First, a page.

Some respondents to the perception survey expressed concern over the SQE’s accessibility – although this was not narrowly defined and Mr Coombs said reasonable adjustment arrangements were working well– and the cost of the preparatory courses.
The SRA said there was a wide range of courses on the market. Standalone courses, not leading to an academic award, ranged from £500-£4,500. Prices for courses leading to an academic award, such as an undergraduate or postgraduate degree, ranged from £7,500 – £13,000.
It said it would monitor the emerging training market and conduct a full assessment as part of the planned three-year market evaluation.
The survey also sought views on QWE – replacing the traditional training contract, candidates can obtain the two years of experience they need in a wide range of legal services providers. It can be gained in up to four organisations, in paid or volunteer work.
Again, candidates were more likely than training providers and law firms to believe that QWE helped develop the competences needed to operate effectively as a solicitor on day one of practice.
Overall confidence was higher than with the SQE at 3.6 out of five.
“The majority of all respondents agreed that the introduction of QWE will lead to a more diverse range of organisations offering work experience to aspiring solicitors,” the SRA said.
“Over a half of respondents also agreed that, over time, our QWE reforms will help remove artificial and unjustifiable barriers to entering the solicitor profession.
“Similarly, over half agreed that, over time, our QWE reforms will help promote diversity at the point of entry to the solicitor profession. Candidates particularly agreed this would be the case.”
Employers (mainly law firms) identified being able to develop existing employees, such as paralegals, and being able to provide work experience to aspiring solicitors for the first time as the main benefits of QWE.
At the same time, over half of those that had been offering training contracts expected to continue doing so. Mr Philip said it would be “disappointing” if the big law firms did not make use of the greater flexibility and stuck with a training contract model.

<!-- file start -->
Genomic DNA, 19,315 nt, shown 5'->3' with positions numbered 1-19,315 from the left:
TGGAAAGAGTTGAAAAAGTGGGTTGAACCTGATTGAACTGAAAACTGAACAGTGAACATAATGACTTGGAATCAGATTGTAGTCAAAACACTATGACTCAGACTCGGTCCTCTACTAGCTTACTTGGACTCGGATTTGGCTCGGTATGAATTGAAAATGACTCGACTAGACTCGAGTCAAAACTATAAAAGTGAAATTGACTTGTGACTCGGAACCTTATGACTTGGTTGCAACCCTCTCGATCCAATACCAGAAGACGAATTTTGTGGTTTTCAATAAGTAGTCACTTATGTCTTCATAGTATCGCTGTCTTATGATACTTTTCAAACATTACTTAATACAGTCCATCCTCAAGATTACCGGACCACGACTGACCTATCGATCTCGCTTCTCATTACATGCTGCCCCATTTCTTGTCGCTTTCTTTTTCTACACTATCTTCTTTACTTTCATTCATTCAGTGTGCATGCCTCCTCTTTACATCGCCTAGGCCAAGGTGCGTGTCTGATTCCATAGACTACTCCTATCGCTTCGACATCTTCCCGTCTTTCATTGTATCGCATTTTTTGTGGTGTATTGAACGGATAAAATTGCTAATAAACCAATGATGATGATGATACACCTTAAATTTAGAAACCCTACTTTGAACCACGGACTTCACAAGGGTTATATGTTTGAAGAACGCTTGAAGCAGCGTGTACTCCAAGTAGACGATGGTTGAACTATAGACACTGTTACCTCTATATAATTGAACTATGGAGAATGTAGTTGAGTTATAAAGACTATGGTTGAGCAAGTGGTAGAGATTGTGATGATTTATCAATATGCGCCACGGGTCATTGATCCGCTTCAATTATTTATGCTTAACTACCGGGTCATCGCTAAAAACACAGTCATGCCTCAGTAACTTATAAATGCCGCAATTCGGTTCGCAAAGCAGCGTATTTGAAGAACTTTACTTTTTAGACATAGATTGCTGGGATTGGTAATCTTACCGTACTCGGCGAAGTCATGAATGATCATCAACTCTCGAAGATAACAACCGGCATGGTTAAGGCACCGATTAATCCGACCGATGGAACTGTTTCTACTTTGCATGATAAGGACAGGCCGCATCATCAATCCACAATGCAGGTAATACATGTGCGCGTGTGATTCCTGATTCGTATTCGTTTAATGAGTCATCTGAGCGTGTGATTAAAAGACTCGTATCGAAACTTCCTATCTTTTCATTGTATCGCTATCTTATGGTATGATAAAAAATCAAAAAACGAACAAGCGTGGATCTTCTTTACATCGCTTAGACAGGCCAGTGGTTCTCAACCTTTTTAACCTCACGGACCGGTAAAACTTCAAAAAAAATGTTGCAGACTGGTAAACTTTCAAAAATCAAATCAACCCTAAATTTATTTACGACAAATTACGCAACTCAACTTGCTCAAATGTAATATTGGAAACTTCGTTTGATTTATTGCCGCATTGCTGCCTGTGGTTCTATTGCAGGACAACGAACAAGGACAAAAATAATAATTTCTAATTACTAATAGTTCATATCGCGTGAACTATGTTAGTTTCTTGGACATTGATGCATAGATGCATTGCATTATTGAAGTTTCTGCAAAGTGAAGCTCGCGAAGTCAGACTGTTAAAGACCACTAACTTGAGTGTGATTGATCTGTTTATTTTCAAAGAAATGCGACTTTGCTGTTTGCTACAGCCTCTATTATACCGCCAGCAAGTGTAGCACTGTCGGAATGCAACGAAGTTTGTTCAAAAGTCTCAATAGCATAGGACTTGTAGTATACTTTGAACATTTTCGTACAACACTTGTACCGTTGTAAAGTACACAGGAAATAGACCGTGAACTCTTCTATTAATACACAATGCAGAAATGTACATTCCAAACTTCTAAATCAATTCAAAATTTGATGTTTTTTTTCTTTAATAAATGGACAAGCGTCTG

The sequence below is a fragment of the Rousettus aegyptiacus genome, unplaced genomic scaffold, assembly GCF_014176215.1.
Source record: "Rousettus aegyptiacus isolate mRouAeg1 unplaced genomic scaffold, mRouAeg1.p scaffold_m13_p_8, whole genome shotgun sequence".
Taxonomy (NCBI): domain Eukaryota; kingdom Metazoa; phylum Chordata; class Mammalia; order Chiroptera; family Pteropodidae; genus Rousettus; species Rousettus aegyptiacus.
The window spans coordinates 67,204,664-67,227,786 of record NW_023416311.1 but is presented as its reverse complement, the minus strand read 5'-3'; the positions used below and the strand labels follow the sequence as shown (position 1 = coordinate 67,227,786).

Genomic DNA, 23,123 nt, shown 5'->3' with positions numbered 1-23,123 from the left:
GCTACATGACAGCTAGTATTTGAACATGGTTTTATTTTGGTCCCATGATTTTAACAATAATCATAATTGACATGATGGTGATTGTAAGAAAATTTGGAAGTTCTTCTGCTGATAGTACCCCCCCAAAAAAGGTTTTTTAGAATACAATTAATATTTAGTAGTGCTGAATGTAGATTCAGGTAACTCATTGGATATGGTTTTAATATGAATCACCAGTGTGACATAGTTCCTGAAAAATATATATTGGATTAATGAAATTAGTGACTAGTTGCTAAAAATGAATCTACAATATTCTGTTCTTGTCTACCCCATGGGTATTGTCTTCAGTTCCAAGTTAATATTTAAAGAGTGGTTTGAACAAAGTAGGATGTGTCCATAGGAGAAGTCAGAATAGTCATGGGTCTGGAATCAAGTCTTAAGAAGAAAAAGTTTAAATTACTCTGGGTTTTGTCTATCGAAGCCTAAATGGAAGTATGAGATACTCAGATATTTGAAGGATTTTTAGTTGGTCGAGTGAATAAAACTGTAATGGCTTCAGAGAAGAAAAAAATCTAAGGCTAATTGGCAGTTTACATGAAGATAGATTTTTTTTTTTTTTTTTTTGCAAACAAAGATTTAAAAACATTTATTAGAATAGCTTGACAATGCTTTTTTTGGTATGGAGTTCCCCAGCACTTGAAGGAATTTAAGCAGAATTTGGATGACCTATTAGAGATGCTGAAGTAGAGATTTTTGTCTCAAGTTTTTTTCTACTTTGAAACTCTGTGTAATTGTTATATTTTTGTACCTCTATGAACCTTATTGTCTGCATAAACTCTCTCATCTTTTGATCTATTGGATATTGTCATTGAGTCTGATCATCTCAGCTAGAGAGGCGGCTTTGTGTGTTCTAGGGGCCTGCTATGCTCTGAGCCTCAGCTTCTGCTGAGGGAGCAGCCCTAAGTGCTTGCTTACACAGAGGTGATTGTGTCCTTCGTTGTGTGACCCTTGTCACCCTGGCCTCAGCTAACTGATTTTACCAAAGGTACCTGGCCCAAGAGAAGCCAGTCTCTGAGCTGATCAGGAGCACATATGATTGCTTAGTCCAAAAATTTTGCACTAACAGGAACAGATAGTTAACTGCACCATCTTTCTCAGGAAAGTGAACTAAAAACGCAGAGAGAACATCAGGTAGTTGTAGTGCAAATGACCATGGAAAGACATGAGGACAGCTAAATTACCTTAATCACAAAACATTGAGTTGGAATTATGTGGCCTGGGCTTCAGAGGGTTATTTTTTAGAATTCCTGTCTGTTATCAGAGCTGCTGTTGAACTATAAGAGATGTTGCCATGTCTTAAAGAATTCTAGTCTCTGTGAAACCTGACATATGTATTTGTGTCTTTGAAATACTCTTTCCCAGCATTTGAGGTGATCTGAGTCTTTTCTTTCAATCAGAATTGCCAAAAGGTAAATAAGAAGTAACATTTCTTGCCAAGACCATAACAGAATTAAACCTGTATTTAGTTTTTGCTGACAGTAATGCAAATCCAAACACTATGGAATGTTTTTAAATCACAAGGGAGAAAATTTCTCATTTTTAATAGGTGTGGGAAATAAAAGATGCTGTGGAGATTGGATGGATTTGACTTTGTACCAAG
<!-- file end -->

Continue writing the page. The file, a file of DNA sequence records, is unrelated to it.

The SRA yesterday also announced that fees for the SQE were set for an inflation-linked 11% increase from September 2023. The cost of the SQE1 assessment will go up from £1,622 to £1,798, and from £2,493 to £2,766 for SQE2.
Mr Philip said: “We will continue to do all we can to make sure the SQE delivers value for money, and that there continues to be a range of affordable ways to prepare for it.”
He added: “It’s been a positive start. One of the main reasons we introduced the SQE was to bolster confidence that qualifying solicitors were meeting the same, high standard. It’s good to see all the analyses show it is a robust, fair, valid assessment.
“Generally, the candidate experience has been good, but we are committed to improving it further.
“It’s too early to draw conclusions on the long-term impacts of the SQE, but I am pleased that the training market is offering affordable ways to qualify when compared to the old LPC route.
“It’s good to see apprentices excelling, but we need to better understand the complex reasons why Black and Asian candidates aren’t generally doing as well. We can then identify whether there are steps we can take to address this.”